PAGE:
We lead her to the circle of hay bales. Charlotte hauls one bale aside and we guide Domino into our home-made circus ring. The old Nadia hasn’t remembered Domino for years, and I feel her delight. I guide her hands and we pat her dark flanks, spotted with white as if draped in constellations. Margaret points to the sky, tracing a line from the Plough to find the North Star: the Pole Star. From our point of view, she says, the whole universe revolves around this point. We imagine a pole extending down from this star, skewering the Earth so that it spins like a bead on a wire. The old Nadia and me aren’t really interested; we feed Domino another carrot. Charlotte is more enthusiastic, “Where’s Pegasus?” she asks.

And Margaret swings round to point at a square of stars. “A pterippus,” she says. “A winged horse.” Charlotte and I roll our eyes; only Margaret would know a word like that.

We clamber onto a bale, the old Nadia and me, while Margaret and Charlotte watch by starlight. Then we are up and onto Domino’s back. No saddle. We trot around the circle, bouncing into Domino’s step. The old Nadia clings nervously in the darkness, but I remind her how to ride, relax her hands and we pick up speed.

Charlotte whoops and sings, her blonde curls bobbing in the breeze. She is always the audience, and the band, applauding as we circle faster and faster.

Margaret, naturally, is the Ringmaster. She stands dark and serious in the centre, waving a stick, conducting the show.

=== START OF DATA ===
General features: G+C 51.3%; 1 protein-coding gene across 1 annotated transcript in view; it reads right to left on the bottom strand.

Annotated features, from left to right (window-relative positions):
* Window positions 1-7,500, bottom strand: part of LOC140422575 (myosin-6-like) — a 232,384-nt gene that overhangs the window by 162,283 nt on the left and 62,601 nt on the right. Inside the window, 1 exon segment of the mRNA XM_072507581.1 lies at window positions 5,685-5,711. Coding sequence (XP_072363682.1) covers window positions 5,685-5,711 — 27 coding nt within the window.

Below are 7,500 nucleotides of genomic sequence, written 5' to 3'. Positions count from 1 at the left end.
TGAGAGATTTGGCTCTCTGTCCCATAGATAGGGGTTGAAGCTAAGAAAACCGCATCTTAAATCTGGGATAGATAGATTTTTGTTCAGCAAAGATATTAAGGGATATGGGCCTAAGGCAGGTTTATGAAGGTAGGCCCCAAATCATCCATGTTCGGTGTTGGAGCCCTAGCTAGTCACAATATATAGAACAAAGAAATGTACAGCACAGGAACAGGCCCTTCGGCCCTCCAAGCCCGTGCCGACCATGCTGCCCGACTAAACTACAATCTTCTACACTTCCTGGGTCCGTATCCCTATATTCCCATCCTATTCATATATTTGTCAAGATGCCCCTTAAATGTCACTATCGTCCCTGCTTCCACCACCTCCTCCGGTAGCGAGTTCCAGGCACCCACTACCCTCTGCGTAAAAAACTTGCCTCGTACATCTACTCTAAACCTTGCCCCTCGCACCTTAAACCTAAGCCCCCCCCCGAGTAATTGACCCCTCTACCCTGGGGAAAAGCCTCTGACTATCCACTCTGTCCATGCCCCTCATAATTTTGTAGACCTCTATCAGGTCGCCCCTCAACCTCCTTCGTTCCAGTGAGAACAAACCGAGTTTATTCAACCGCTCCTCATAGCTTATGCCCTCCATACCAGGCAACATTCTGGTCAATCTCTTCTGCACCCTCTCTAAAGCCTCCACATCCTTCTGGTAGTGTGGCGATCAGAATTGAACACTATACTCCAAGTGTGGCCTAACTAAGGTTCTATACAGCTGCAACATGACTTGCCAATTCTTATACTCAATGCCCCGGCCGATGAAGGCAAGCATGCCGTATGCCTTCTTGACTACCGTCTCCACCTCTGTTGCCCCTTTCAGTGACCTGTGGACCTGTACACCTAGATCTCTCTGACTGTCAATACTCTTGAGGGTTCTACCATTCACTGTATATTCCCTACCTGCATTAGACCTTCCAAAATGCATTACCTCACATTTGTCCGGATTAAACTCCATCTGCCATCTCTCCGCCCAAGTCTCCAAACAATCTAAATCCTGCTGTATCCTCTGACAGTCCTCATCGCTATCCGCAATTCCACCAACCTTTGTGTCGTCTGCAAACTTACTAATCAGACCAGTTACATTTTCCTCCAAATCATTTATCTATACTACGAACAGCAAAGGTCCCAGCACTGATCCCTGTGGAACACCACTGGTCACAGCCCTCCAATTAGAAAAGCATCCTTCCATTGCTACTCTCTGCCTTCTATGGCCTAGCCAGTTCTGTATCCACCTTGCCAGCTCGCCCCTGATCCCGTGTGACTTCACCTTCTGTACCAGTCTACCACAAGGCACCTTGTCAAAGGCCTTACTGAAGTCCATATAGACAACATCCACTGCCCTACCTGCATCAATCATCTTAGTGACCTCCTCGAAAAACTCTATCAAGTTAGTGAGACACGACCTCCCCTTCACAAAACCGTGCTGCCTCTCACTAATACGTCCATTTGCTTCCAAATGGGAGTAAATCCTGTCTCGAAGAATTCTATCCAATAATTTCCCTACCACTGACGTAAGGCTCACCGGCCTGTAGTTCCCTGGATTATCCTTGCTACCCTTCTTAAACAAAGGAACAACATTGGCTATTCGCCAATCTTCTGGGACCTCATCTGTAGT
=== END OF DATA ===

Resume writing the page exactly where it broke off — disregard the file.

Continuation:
The old Nadia delights in the night-time ride. She depends on me; I feel her cling to my memories; firmer than the fleeting blur I see through her eyes. We remember our circus plans, how we dreamt of performing in a costume of star-spangles, the crowd would cheer and gasp as we and Domino juggled, balanced on barrels and leapt through hoops of fire.

We slow Domino to a trot, carefully draw up our legs to kneel on her back and circle our hay-bale ring a few times. Then we stand, arms stretched wide for balance. The audience roars like a thousand lions. We raise one leg behind us, lean into Domino’s rhythm for a whole circuit. The old Nadia’s memories can’t see the fall coming. The ground is uneven and hard. We jar – tumble like an acrobat.

The pain in our arm is sharp. We know it is broken. The audience shrieks its dismay; the Ringmaster is more practical. We end up in hospital, a heavy plaster cast, no riding for at least two months.

* * *

My dreams summersault around that point. I feel my life pivot, and a skein of memory drifts from the young Nadia, through the intervening years, till it brushes me, light as a cobweb. No more tricks on Domino, though she remained our closest companion. Our fantasy of circus life shifts to a more mundane performance. We grow, we work, we marry, we have a child, we age, we decline.  Domino lives another 20 years, Margaret and Charlotte 20 more. And we open our eyes in our stuffy bedroom to a doctor, and our son with that unhappy smile.

We try to smile back, the young Nadia and me. But even that is too much for us. The men by our bed become strangers again, and like a sigh, our twist of memory unravels like our ridiculous, impractical circus dreams.

The clown by the window catches our eyes, tugs back the curtains. And we long for the cool darkness; to be accepted in the embrace of night.

Wwe are back in the big Top Field. Our costume glitters like the stars. The folded sky is draped over the circus ring, anchored in place to a pole through the Earth. Pegasus shines spotlights onto us as we stand on Domino’s back, arms stretched wide for balance. The audience roars above the music, and we recognise them, every one: Margaret, Charlotte, our husband, our son. And, somewhere in my past, the young Nadia settles back where she belongs. A thousand voices cheer for us. We raise one leg behind us, lean forward into Domino’s rhythm for a whole circuit. Domino’s progress is smooth, unfolding wings that we hadn’t noticed before. The clowns flutter up around us, and we sparkle into the starry sky.